The Second Coming by W. B. Yeats

Turning and turning in the widening gyre
The falcon cannot hear the falconer;
Things fall apart; the centre cannot hold;
Mere anarchy is loosed upon the world,
The blood-dimmed tide is loosed, and everywhere
The ceremony of innocence is drowned;
The best lack all conviction, while the worst
Are full of passionate intensity.

Surely some revelation is at hand;
Surely the Second Coming is at hand.
The Second Coming! Hardly are those words out
When a vast image out of Spiritus Mundi
Troubles my sight: somewhere in sands of the desert
A shape with lion body and the head of a man,
A gaze blank and pitiless as the sun,
Is moving its slow thighs, while all about it
Reel shadows of the indignant desert birds.
The darkness drops again; but now I know
That twenty centuries of stony sleep
Were vexed to nightmare by a rocking cradle,
And what rough beast, its hour come round at last,
Slouches towards Bethlehem to be born?

Staying Informed

One source of information I am finding very helpful during this time of poor leadership is Dr John Campbell out of the U.K. He is publishing at least one video a day (on YouTube) full of very helpful background, tips and tools, what is going on in other counties. Highly recommended.

The Unforeseeable

Cullen Murphy has written a fascinating article in the February 2020 issue of The Atlantic titled Before Zuckerberg, Gutenberg. It is about how successive waves of innovation were spurred by the introduction of the printing press. Some of the innovation and disruption we experience today are related to these earlier waves, even though digital technology is a new phenomenon.   “… we no longer register the impact of the printing press because we have no easy way to retrieve the ambient sensation of “before,” just as we can’t retrieve, and can barely imagine, what life was like when only scattered licks of flame could pierce the darkness of night.”

It is a short read but packed with interesting details about connections between disruptions. A favorite: “More books and rising literacy created an eyeglass industry, which in turn brought advances in lens-making, which ultimately made possible the telescope and spelled the end of biblical cosmology.”

As human species continues its march to a future we really cannot know, I appreciate the cultural mapmakers like Cullen who think about these matters. 

Our Parents, Ourselves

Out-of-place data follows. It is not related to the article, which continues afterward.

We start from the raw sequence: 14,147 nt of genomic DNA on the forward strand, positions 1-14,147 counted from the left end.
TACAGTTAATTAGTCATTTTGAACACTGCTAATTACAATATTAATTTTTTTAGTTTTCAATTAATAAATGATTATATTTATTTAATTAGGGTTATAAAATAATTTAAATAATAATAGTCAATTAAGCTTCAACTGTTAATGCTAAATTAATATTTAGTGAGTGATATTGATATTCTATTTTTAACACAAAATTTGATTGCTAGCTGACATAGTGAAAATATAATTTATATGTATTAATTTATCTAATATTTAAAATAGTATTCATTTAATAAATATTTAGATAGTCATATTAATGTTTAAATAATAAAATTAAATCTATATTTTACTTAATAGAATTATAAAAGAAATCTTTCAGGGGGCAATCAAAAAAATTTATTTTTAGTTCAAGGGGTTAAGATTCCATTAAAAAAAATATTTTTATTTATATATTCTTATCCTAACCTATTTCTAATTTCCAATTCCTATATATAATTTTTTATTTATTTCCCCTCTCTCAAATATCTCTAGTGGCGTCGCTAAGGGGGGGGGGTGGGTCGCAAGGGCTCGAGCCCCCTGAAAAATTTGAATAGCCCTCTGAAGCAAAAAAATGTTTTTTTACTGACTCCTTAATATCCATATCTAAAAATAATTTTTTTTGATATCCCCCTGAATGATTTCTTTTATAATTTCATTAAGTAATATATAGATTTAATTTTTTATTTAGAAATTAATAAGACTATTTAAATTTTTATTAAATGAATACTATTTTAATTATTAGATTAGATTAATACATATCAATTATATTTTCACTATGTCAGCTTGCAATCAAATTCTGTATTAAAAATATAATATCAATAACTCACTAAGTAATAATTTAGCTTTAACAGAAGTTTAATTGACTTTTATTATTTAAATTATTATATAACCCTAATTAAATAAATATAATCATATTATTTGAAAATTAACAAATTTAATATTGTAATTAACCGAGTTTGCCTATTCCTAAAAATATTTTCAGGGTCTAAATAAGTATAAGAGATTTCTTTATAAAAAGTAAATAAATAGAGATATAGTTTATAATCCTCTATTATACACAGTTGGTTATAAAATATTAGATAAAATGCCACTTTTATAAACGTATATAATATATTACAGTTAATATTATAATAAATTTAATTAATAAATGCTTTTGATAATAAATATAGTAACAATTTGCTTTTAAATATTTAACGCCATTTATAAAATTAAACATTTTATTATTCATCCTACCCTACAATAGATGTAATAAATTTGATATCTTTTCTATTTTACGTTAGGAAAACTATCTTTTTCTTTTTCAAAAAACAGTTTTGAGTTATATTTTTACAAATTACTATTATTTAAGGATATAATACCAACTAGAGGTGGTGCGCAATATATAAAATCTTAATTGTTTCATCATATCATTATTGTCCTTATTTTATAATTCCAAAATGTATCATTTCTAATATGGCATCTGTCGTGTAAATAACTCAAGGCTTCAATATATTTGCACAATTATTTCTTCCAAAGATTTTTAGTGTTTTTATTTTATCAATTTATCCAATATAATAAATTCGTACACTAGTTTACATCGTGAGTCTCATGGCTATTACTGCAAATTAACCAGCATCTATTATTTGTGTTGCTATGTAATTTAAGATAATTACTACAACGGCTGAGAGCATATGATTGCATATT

Last week I took my elderly father to the hospital for a medical test (a test that turned out to be completely unnecessary, but that’s another story).  I waited for 90 minutes in the waiting room, during which time I counted eight other women who looked to be my age, and to whom I either spoke directly or overheard discussing, the eldercare they are presently involved with. Seven of the women were dealing with their mothers, one said she had just buried her mom. Three told me they have no children of their own.

Nothing will help you understand the terrifying immensity of our country’s health care crisis like 90 minutes with a few of the unpaid and under-appreciated army of people caring for their parents. A crisis that is just beginning.

Bob Lefsetz

Do you get this guy’s emails? He writes (a lot) about the music industry, politics, his observations of life in general. I often agree with his point of view, and I admire his prolific output. This from today’s letter, about the Democratic debates in South Carolina last night:

This election is about hope.

I am utterly astounded that the media and most of those running, never mind the consultants, just don’t get this. They believe this is a game, a known quantity, and he or she with the most experience and expertise wins.

But they are wrong. A tsunami has already wiped out that game, but the people with the most money and the most power are somehow unaware of this.

His site is here; you can sign up for his letter here.

Film Review: Honeyland

Nominated for an Academy Award in two categories (Documentary and International Film) in early 2020, this film about Macedonia’s “last beekeeper” is heartbreaking and memorable. You will not soon forget Hatidze Muratova, the star of this story on so many levels. Trailer here.